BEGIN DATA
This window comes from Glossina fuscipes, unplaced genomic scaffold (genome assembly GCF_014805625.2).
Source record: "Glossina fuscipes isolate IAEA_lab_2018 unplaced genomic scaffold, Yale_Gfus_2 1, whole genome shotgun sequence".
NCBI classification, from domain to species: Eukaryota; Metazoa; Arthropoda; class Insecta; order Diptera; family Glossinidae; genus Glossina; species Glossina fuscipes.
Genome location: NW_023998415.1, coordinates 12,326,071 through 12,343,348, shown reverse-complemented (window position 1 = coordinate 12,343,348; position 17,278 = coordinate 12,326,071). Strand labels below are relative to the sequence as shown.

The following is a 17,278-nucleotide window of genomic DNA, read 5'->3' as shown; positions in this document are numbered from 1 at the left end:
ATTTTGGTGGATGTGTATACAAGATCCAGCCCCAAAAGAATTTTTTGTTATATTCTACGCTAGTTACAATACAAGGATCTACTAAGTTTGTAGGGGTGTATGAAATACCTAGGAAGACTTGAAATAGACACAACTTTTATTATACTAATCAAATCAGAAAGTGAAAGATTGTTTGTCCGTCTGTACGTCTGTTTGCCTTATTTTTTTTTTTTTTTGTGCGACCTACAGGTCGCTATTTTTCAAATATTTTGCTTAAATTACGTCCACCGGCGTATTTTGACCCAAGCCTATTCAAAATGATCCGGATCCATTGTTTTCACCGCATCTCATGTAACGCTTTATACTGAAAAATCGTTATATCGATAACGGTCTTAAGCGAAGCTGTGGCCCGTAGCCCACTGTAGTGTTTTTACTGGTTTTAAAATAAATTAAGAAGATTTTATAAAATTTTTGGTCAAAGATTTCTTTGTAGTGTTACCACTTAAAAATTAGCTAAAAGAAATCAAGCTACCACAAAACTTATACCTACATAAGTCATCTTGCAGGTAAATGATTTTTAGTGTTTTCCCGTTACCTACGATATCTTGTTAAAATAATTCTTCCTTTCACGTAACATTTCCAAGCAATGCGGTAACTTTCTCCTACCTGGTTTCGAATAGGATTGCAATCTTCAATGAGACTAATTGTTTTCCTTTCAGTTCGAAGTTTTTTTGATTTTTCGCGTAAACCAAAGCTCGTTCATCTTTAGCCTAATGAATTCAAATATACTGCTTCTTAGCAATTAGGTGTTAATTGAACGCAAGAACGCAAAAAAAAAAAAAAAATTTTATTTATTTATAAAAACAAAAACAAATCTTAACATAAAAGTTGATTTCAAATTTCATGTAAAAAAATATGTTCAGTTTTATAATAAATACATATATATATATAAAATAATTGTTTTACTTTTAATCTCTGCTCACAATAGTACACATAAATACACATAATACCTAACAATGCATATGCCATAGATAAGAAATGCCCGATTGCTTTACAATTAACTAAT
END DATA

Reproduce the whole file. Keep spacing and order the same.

This window comes from Glossina fuscipes, unplaced genomic scaffold (genome assembly GCF_014805625.2).
Source record: "Glossina fuscipes isolate IAEA_lab_2018 unplaced genomic scaffold, Yale_Gfus_2 1, whole genome shotgun sequence".
NCBI classification, from domain to species: Eukaryota; Metazoa; Arthropoda; class Insecta; order Diptera; family Glossinidae; genus Glossina; species Glossina fuscipes.
Genome location: NW_023998415.1, coordinates 12,326,071 through 12,343,348, shown reverse-complemented (window position 1 = coordinate 12,343,348; position 17,278 = coordinate 12,326,071). Strand labels below are relative to the sequence as shown.

The following is a 17,278-nucleotide window of genomic DNA, read 5'->3' as shown; positions in this document are numbered from 1 at the left end:
ATTTTGGTGGATGTGTATACAAGATCCAGCCCCAAAAGAATTTTTTGTTATATTCTACGCTAGTTACAATACAAGGATCTACTAAGTTTGTAGGGGTGTATGAAATACCTAGGAAGACTTGAAATAGACACAACTTTTATTATACTAATCAAATCAGAAAGTGAAAGATTGTTTGTCCGTCTGTACGTCTGTTTGCCTTATTTTTTTTTTTTTTTGTGCGACCTACAGGTCGCTATTTTTCAAATATTTTGCTTAAATTACGTCCACCGGCGTATTTTGACCCAAGCCTATTCAAAATGATCCGGATCCATTGTTTTCACCGCATCTCATGTAACGCTTTATACTGAAAAATCGTTATATCGATAACGGTCTTAAGCGAAGCTGTGGCCCGTAGCCCACTGTAGTGTTTTTACTGGTTTTAAAATAAATTAAGAAGATTTTATAAAATTTTTGGTCAAAGATTTCTTTGTAGTGTTACCACTTAAAAATTAGCTAAAAGAAATCAAGCTACCACAAAACTTATACCTACATAAGTCATCTTGCAGGTAAATGATTTTTAGTGTTTTCCCGTTACCTACGATATCTTGTTAAAATAATTCTTCCTTTCACGTAACATTTCCAAGCAATGCGGTAACTTTCTCCTACCTGGTTTCGAATAGGATTGCAATCTTCAATGAGACTAATTGTTTTCCTTTCAGTTCGAAGTTTTTTTGATTTTTCGCGTAAACCAAAGCTCGTTCATCTTTAGCCTAATGAATTCAAATATACTGCTTCTTAGCAATTAGGTGTTAATTGAACGCAAGAACGCAAAAAAAAAAAAAAAATTTTATTTATTTATAAAAACAAAAACAAATCTTAACATAAAAGTTGATTTCAAATTTCATGTAAAAAAATATGTTCAGTTTTATAATAAATACATATATATATATAAAATAATTGTTTTACTTTTAATCTCTGCTCACAATAGTACACATAAATACACATAATACCTAACAATGCATATGCCATAGATAAGAAATGCCCGATTGCTTTACAATTAACTAAT